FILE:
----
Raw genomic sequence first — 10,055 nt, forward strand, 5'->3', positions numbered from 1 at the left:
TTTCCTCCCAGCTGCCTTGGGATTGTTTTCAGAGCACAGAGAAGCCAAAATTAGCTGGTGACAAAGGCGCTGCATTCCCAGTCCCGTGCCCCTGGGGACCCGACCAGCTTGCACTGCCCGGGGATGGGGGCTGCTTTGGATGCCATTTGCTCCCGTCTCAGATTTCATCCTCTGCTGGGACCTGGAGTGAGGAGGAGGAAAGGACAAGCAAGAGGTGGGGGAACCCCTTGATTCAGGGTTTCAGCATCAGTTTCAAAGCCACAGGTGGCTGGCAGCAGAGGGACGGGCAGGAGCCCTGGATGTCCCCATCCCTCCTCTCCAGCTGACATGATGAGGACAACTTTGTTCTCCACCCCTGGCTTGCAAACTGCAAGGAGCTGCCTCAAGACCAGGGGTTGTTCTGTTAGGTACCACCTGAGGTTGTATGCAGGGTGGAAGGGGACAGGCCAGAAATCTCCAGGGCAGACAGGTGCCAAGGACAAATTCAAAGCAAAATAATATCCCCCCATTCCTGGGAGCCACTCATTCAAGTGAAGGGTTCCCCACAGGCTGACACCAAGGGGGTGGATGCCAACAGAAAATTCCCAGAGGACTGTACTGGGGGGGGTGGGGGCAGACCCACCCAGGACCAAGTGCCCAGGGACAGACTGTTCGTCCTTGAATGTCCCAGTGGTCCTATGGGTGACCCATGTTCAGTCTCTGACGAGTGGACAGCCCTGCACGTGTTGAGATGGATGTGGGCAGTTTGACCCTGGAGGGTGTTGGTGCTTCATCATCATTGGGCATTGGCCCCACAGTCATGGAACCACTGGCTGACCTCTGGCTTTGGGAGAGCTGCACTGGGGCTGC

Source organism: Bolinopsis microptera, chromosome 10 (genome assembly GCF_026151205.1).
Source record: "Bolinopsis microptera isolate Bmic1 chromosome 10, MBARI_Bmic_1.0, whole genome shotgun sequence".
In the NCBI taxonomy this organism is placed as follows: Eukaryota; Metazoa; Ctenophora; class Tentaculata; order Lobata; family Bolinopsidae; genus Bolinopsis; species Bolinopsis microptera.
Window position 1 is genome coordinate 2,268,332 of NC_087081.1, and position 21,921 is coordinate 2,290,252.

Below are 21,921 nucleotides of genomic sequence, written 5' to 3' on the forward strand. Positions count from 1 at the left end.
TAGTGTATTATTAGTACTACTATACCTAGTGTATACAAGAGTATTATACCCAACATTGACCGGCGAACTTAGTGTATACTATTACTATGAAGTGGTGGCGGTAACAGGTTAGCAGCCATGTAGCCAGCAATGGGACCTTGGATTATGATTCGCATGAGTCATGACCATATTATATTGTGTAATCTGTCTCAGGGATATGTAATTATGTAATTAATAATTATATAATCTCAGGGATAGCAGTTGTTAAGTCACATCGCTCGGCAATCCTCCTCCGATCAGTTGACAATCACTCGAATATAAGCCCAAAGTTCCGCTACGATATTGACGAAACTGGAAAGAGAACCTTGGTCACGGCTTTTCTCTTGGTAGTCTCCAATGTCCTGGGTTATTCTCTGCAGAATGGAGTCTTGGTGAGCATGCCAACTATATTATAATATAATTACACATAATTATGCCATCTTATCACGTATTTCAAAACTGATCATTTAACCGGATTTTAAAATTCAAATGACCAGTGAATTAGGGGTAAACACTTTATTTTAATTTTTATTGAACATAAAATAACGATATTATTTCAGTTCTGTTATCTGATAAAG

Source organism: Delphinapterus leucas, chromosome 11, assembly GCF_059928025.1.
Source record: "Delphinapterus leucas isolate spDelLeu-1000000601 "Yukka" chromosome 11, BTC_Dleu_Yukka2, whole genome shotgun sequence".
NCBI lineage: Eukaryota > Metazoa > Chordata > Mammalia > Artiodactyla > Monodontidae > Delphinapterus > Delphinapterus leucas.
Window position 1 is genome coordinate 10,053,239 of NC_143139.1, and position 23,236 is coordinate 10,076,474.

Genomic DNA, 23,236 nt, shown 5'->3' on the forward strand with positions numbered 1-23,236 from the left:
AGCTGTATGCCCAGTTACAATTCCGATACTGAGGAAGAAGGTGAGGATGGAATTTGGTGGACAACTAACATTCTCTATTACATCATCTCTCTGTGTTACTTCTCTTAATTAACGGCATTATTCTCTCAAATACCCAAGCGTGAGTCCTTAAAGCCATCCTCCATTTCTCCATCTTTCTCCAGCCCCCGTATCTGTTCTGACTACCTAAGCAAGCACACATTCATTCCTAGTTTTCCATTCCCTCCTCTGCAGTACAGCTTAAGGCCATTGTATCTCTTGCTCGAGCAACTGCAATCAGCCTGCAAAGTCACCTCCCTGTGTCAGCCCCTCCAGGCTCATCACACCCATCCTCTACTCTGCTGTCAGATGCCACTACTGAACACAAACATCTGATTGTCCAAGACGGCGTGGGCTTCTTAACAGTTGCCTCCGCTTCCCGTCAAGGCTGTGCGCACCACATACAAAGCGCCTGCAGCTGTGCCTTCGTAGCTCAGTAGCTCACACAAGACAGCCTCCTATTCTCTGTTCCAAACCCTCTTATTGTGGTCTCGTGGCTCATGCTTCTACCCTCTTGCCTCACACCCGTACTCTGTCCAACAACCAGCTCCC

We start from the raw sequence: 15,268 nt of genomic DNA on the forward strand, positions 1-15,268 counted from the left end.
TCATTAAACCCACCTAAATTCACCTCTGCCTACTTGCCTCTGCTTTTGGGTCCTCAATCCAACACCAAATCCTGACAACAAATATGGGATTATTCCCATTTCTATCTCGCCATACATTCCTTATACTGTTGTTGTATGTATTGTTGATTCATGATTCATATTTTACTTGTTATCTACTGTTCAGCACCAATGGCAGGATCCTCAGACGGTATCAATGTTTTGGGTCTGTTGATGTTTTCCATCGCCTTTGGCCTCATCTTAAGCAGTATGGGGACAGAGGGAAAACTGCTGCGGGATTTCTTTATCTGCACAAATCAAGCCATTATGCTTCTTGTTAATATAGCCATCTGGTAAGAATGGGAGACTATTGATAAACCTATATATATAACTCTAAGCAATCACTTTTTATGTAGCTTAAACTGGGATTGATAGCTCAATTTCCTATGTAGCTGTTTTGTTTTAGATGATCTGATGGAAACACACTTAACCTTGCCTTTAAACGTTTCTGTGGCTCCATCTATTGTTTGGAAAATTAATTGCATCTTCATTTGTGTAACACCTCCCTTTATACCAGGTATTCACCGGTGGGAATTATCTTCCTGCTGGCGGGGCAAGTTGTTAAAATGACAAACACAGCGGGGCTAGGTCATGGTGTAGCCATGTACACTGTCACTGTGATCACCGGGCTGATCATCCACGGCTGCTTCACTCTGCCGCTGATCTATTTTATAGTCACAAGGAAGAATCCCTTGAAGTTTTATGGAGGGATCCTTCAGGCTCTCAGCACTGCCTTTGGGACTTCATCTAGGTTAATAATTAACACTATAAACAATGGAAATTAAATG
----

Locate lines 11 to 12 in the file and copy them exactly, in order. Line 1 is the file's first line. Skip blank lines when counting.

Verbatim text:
NCBI lineage: Eukaryota > Metazoa > Chordata > Mammalia > Artiodactyla > Monodontidae > Delphinapterus > Delphinapterus leucas.
Window position 1 is genome coordinate 10,053,239 of NC_143139.1, and position 23,236 is coordinate 10,076,474.